Target’s ‘OCD’ Jumper Sparks Social Media Outrage

Christmas cheer seems to be snowballing faster and faster with each passing day, and we could not be more excited. 

But amongst the feel-good spirit, there’s been some Christmas controversy brewing on the world wide web.


See: Bloomingdale’s Christmas Ad Is Acused Of Promoting Date Rape

Now, everyone loves a Christmas jumper. But one jumper in particular has sparked outrage, after being called out for mocking mental illness. 

The jumper in question, whilst in traditionally festive red and green colours, sports the slogan: ‘OCD: Obsessive Christmas Disorder.’

One tweeter, Kate Gannon, shared a snap of the sweater, with the message: ‘Hey @Target, this sweater isn’t cute or funny. OCD is a serious illness that shouldn’t be mocked.’

Other tweeters quickly followed suit, with another saying: ‘@Target as someone with OCD I’d really appreciate it if you didn’t sell my illness as a fashion statement’.

Obsessive Compulsive Disorder is a mental illness that impacts 12 in every 1,000 people, according to OCD-UK.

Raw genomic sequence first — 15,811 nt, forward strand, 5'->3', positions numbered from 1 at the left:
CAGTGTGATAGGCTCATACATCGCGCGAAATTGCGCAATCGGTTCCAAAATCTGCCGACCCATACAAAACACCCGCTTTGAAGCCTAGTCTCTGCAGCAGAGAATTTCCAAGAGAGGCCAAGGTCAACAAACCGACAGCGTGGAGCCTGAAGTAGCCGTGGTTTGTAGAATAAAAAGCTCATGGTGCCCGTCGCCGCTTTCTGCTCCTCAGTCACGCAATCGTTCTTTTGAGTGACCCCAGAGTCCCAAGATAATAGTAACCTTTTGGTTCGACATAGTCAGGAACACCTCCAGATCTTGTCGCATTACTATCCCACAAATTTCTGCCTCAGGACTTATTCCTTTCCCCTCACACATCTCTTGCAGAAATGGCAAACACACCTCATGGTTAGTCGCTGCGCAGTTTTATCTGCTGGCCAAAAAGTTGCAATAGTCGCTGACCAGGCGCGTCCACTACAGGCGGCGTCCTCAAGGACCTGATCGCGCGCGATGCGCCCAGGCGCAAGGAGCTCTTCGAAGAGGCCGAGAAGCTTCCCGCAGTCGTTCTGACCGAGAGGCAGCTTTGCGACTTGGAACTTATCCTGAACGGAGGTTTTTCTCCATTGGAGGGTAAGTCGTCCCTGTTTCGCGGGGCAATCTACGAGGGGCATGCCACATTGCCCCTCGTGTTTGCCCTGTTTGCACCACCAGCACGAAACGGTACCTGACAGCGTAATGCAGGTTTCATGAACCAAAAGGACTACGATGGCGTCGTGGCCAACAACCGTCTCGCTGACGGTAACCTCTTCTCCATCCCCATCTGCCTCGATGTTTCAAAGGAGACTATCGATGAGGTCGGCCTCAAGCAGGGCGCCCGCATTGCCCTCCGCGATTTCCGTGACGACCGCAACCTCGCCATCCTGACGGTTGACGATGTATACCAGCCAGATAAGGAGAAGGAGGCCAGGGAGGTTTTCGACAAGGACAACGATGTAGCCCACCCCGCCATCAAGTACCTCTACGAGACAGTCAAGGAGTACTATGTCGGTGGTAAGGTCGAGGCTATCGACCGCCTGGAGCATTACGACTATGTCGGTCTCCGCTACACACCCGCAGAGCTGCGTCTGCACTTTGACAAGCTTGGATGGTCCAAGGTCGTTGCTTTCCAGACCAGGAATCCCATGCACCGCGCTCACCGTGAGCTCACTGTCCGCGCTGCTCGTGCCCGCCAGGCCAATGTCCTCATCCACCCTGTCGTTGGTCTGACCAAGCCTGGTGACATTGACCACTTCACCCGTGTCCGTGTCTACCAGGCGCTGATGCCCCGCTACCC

It’s such a serious issue, in fact, that the World Health Organisation has ranked OCD within the top ten of the most disabling illnesses, in terms of the impact on quality of life for sufferers.

Another tweet against the jumper read: ‘I love @Target’s merchandise, but the OCD sweater is uncalled for. This is why people don’t take mental illness seriously. #GetEducated’.

There has also been a public calling for the sweatshirt to be removed, with one social media message saying: ‘I’m calling on @Target to remove the #OCD sweater! Please RT if you stand for #mentalhealth @IOCDF.’

According to HelloGiggles, Target have released the following statement: ‘We never want to disappoint our guests and we apologize for any discomfort. We currently do not have plans to remove this sweater.’

It’s worth noting that they’re not the only brand to use a slogan of this kind, as others have since surfaced on Twitter, but we hope that they’ll take this very public outcry seriously. 

If you’re struggling with OCD or mental illness, please head to the NHS website for support and advice.